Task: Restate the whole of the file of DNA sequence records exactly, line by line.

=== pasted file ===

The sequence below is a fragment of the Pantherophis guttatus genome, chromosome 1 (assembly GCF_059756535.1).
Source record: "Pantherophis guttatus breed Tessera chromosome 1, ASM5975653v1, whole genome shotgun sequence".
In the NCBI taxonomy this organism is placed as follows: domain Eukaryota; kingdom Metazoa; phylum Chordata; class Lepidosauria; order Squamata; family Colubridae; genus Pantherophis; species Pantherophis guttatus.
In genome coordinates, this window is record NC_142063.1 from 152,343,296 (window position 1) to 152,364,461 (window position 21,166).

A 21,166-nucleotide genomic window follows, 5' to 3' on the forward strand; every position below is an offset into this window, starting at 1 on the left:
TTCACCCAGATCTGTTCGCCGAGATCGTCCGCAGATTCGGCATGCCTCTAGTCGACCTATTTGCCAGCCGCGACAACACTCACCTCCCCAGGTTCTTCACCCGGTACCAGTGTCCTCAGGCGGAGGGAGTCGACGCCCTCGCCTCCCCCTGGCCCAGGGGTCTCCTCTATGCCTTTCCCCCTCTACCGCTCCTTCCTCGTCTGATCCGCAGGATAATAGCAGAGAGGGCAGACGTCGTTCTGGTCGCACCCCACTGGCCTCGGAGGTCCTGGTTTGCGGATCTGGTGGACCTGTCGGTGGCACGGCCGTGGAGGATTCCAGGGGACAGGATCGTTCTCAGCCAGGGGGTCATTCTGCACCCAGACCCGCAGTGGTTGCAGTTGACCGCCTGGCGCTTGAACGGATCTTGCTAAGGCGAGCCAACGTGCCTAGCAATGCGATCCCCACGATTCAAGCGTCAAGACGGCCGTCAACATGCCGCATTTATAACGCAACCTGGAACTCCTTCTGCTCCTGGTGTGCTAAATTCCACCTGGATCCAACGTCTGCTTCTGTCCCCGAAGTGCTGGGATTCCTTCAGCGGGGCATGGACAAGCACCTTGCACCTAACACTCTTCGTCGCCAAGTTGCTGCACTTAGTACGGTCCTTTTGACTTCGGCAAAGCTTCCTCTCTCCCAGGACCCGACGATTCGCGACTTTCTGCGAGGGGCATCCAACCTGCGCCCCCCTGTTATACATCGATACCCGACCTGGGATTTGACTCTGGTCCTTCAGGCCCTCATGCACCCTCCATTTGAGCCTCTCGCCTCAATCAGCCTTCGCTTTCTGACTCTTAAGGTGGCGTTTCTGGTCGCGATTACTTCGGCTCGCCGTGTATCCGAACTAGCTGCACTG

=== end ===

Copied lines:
The sequence below is a fragment of the Pantherophis guttatus genome, chromosome 1 (assembly GCF_059756535.1).
Source record: "Pantherophis guttatus breed Tessera chromosome 1, ASM5975653v1, whole genome shotgun sequence".
In the NCBI taxonomy this organism is placed as follows: domain Eukaryota; kingdom Metazoa; phylum Chordata; class Lepidosauria; order Squamata; family Colubridae; genus Pantherophis; species Pantherophis guttatus.
In genome coordinates, this window is record NC_142063.1 from 152,343,296 (window position 1) to 152,364,461 (window position 21,166).

A 21,166-nucleotide genomic window follows, 5' to 3' on the forward strand; every position below is an offset into this window, starting at 1 on the left:
TTCACCCAGATCTGTTCGCCGAGATCGTCCGCAGATTCGGCATGCCTCTAGTCGACCTATTTGCCAGCCGCGACAACACTCACCTCCCCAGGTTCTTCACCCGGTACCAGTGTCCTCAGGCGGAGGGAGTCGACGCCCTCGCCTCCCCCTGGCCCAGGGGTCTCCTCTATGCCTTTCCCCCTCTACCGCTCCTTCCTCGTCTGATCCGCAGGATAATAGCAGAGAGGGCAGACGTCGTTCTGGTCGCACCCCACTGGCCTCGGAGGTCCTGGTTTGCGGATCTGGTGGACCTGTCGGTGGCACGGCCGTGGAGGATTCCAGGGGACAGGATCGTTCTCAGCCAGGGGGTCATTCTGCACCCAGACCCGCAGTGGTTGCAGTTGACCGCCTGGCGCTTGAACGGATCTTGCTAAGGCGAGCCAACGTGCCTAGCAATGCGATCCCCACGATTCAAGCGTCAAGACGGCCGTCAACATGCCGCATTTATAACGCAACCTGGAACTCCTTCTGCTCCTGGTGTGCTAAATTCCACCTGGATCCAACGTCTGCTTCTGTCCCCGAAGTGCTGGGATTCCTTCAGCGGGGCATGGACAAGCACCTTGCACCTAACACTCTTCGTCGCCAAGTTGCTGCACTTAGTACGGTCCTTTTGACTTCGGCAAAGCTTCCTCTCTCCCAGGACCCGACGATTCGCGACTTTCTGCGAGGGGCATCCAACCTGCGCCCCCCTGTTATACATCGATACCCGACCTGGGATTTGACTCTGGTCCTTCAGGCCCTCATGCACCCTCCATTTGAGCCTCTCGCCTCAATCAGCCTTCGCTTTCTGACTCTTAAGGTGGCGTTTCTGGTCGCGATTACTTCGGCTCGCCGTGTATCCGAACTAGCTGCACTG